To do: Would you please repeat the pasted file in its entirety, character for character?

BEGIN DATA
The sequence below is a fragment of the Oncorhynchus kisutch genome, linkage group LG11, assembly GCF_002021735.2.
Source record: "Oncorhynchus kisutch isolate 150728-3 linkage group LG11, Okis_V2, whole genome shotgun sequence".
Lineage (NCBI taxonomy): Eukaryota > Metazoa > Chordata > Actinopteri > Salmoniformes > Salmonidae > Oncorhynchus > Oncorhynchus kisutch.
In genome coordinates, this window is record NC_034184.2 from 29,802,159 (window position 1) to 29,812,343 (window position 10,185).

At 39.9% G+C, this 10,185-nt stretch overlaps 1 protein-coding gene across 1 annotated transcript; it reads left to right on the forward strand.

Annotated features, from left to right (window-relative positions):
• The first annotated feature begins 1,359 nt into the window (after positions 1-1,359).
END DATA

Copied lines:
The sequence below is a fragment of the Oncorhynchus kisutch genome, linkage group LG11, assembly GCF_002021735.2.
Source record: "Oncorhynchus kisutch isolate 150728-3 linkage group LG11, Okis_V2, whole genome shotgun sequence".
Lineage (NCBI taxonomy): Eukaryota > Metazoa > Chordata > Actinopteri > Salmoniformes > Salmonidae > Oncorhynchus > Oncorhynchus kisutch.
In genome coordinates, this window is record NC_034184.2 from 29,802,159 (window position 1) to 29,812,343 (window position 10,185).

At 39.9% G+C, this 10,185-nt stretch overlaps 1 protein-coding gene across 1 annotated transcript; it reads left to right on the forward strand.

Annotated features, from left to right (window-relative positions):
• The first annotated feature begins 1,359 nt into the window (after positions 1-1,359).